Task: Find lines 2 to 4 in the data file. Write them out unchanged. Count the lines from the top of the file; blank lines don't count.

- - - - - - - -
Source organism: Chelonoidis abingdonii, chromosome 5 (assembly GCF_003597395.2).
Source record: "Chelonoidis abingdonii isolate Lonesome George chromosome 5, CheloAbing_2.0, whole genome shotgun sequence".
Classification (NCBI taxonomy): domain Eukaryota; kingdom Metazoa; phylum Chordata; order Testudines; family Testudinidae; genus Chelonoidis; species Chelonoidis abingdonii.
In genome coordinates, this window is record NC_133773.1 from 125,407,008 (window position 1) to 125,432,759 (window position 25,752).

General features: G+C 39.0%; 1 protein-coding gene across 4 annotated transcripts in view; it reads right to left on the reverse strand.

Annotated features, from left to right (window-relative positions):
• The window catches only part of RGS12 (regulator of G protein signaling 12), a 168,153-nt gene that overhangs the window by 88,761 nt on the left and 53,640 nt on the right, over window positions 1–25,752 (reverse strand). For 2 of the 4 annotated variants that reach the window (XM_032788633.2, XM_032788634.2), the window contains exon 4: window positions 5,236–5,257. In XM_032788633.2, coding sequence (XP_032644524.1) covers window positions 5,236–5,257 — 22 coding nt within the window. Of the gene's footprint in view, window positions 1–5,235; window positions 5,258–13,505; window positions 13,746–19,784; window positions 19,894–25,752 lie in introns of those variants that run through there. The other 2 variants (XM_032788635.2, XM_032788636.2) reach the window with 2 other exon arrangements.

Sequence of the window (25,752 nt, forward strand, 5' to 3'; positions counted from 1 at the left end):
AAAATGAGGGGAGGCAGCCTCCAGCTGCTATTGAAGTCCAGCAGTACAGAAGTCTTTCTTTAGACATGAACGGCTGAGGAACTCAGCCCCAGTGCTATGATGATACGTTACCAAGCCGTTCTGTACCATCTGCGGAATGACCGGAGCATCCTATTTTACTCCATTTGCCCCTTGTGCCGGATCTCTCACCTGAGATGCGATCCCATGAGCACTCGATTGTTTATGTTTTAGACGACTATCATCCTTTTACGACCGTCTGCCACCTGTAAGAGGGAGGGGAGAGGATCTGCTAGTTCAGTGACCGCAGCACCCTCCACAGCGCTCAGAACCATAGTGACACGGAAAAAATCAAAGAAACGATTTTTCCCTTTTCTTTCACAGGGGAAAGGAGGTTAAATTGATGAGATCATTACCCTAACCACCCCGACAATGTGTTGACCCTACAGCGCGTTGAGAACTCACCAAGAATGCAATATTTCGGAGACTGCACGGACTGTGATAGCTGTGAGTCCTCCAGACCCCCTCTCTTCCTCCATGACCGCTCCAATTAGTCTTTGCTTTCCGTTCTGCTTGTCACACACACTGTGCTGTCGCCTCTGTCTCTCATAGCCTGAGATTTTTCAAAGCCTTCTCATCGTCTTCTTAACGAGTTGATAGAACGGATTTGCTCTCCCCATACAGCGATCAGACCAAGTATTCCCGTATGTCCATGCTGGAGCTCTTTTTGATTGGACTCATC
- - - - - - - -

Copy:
Source record: "Chelonoidis abingdonii isolate Lonesome George chromosome 5, CheloAbing_2.0, whole genome shotgun sequence".
Classification (NCBI taxonomy): domain Eukaryota; kingdom Metazoa; phylum Chordata; order Testudines; family Testudinidae; genus Chelonoidis; species Chelonoidis abingdonii.
In genome coordinates, this window is record NC_133773.1 from 125,407,008 (window position 1) to 125,432,759 (window position 25,752).